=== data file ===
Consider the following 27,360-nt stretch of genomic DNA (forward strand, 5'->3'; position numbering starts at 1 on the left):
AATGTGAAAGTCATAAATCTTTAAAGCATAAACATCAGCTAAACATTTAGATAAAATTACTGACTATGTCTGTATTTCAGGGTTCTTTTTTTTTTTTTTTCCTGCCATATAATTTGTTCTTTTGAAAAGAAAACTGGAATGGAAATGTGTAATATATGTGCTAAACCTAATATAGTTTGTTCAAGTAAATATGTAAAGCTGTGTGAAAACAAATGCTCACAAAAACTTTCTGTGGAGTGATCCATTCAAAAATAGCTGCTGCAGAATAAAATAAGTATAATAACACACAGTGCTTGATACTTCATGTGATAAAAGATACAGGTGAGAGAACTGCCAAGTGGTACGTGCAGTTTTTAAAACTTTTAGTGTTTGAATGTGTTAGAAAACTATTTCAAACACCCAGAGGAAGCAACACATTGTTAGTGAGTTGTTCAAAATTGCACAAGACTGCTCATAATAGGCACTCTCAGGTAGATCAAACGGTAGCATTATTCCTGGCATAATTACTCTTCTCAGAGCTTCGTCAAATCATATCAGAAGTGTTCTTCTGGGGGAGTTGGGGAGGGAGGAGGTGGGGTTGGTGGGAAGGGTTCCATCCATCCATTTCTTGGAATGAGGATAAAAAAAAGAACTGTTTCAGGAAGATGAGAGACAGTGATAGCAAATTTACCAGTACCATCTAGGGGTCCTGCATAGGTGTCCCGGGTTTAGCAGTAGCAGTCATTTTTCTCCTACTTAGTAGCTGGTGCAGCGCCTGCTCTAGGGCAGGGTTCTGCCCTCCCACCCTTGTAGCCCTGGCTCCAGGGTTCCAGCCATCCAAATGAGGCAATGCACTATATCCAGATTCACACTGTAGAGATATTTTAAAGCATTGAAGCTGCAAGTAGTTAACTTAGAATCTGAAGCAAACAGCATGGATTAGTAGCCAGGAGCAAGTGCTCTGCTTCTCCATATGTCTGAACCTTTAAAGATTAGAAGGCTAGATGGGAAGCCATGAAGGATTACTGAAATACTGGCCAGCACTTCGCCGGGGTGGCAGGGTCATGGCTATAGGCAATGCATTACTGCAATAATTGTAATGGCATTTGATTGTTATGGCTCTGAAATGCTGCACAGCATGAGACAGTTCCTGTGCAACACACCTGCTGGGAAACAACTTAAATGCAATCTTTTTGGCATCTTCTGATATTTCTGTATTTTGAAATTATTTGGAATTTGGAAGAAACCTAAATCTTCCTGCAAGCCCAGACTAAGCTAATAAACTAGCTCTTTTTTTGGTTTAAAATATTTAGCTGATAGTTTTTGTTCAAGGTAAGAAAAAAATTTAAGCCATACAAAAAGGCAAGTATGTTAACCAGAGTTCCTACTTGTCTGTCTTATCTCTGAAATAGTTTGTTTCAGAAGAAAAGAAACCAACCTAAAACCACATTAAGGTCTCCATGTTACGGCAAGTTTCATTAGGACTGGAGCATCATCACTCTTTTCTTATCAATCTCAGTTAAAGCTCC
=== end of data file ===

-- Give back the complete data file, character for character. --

Consider the following 27,360-nt stretch of genomic DNA (forward strand, 5'->3'; position numbering starts at 1 on the left):
AATGTGAAAGTCATAAATCTTTAAAGCATAAACATCAGCTAAACATTTAGATAAAATTACTGACTATGTCTGTATTTCAGGGTTCTTTTTTTTTTTTTTTCCTGCCATATAATTTGTTCTTTTGAAAAGAAAACTGGAATGGAAATGTGTAATATATGTGCTAAACCTAATATAGTTTGTTCAAGTAAATATGTAAAGCTGTGTGAAAACAAATGCTCACAAAAACTTTCTGTGGAGTGATCCATTCAAAAATAGCTGCTGCAGAATAAAATAAGTATAATAACACACAGTGCTTGATACTTCATGTGATAAAAGATACAGGTGAGAGAACTGCCAAGTGGTACGTGCAGTTTTTAAAACTTTTAGTGTTTGAATGTGTTAGAAAACTATTTCAAACACCCAGAGGAAGCAACACATTGTTAGTGAGTTGTTCAAAATTGCACAAGACTGCTCATAATAGGCACTCTCAGGTAGATCAAACGGTAGCATTATTCCTGGCATAATTACTCTTCTCAGAGCTTCGTCAAATCATATCAGAAGTGTTCTTCTGGGGGAGTTGGGGAGGGAGGAGGTGGGGTTGGTGGGAAGGGTTCCATCCATCCATTTCTTGGAATGAGGATAAAAAAAAGAACTGTTTCAGGAAGATGAGAGACAGTGATAGCAAATTTACCAGTACCATCTAGGGGTCCTGCATAGGTGTCCCGGGTTTAGCAGTAGCAGTCATTTTTCTCCTACTTAGTAGCTGGTGCAGCGCCTGCTCTAGGGCAGGGTTCTGCCCTCCCACCCTTGTAGCCCTGGCTCCAGGGTTCCAGCCATCCAAATGAGGCAATGCACTATATCCAGATTCACACTGTAGAGATATTTTAAAGCATTGAAGCTGCAAGTAGTTAACTTAGAATCTGAAGCAAACAGCATGGATTAGTAGCCAGGAGCAAGTGCTCTGCTTCTCCATATGTCTGAACCTTTAAAGATTAGAAGGCTAGATGGGAAGCCATGAAGGATTACTGAAATACTGGCCAGCACTTCGCCGGGGTGGCAGGGTCATGGCTATAGGCAATGCATTACTGCAATAATTGTAATGGCATTTGATTGTTATGGCTCTGAAATGCTGCACAGCATGAGACAGTTCCTGTGCAACACACCTGCTGGGAAACAACTTAAATGCAATCTTTTTGGCATCTTCTGATATTTCTGTATTTTGAAATTATTTGGAATTTGGAAGAAACCTAAATCTTCCTGCAAGCCCAGACTAAGCTAATAAACTAGCTCTTTTTTTGGTTTAAAATATTTAGCTGATAGTTTTTGTTCAAGGTAAGAAAAAAATTTAAGCCATACAAAAAGGCAAGTATGTTAACCAGAGTTCCTACTTGTCTGTCTTATCTCTGAAATAGTTTGTTTCAGAAGAAAAGAAACCAACCTAAAACCACATTAAGGTCTCCATGTTACGGCAAGTTTCATTAGGACTGGAGCATCATCACTCTTTTCTTATCAATCTCAGTTAAAGCTCC